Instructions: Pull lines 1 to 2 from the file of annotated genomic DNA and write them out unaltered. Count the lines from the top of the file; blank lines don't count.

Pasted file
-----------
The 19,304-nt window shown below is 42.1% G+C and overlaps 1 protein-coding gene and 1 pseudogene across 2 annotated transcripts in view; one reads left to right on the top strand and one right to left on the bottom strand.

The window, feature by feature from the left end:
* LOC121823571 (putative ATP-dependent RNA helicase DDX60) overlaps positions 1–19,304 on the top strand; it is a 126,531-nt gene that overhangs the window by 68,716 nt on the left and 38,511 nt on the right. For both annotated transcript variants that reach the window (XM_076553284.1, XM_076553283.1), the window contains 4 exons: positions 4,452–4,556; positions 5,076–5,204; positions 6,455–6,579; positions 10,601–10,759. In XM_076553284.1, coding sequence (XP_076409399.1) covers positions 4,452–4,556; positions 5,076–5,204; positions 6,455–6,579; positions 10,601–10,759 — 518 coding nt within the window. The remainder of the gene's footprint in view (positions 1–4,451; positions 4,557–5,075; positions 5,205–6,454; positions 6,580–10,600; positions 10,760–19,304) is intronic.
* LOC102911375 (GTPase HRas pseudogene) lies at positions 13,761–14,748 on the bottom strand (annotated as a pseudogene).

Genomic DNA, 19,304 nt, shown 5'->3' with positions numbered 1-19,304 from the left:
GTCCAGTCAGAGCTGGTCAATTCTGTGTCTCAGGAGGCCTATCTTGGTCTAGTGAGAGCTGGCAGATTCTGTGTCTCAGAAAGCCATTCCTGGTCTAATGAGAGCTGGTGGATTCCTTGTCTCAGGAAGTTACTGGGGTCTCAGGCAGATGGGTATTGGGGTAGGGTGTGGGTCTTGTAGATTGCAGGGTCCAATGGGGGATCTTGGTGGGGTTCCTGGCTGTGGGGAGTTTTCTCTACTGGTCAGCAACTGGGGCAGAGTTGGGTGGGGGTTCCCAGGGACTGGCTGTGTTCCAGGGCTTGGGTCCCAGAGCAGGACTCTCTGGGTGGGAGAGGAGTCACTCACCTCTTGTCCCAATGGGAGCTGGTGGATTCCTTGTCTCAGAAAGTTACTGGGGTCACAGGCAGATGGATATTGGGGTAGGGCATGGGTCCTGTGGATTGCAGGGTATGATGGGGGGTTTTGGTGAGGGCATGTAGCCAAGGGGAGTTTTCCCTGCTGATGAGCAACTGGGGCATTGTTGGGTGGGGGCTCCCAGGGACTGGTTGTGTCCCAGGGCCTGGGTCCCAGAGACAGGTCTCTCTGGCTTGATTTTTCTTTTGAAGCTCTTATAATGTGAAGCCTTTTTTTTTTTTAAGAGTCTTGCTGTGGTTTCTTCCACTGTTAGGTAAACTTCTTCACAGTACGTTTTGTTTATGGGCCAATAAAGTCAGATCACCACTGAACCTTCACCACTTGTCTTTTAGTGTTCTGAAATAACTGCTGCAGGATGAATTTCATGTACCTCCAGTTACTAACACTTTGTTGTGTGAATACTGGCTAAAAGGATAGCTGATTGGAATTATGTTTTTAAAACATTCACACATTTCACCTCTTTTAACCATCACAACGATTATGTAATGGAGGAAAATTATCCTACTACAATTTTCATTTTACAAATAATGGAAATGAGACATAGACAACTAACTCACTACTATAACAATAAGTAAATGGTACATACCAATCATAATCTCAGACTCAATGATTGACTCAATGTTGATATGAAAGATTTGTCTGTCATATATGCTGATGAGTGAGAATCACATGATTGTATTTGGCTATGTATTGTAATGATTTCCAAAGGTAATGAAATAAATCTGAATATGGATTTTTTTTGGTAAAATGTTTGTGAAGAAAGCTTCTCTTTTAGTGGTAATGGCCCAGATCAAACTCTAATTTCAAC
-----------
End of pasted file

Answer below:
The 19,304-nt window shown below is 42.1% G+C and overlaps 1 protein-coding gene and 1 pseudogene across 2 annotated transcripts in view; one reads left to right on the top strand and one right to left on the bottom strand.

The window, feature by feature from the left end: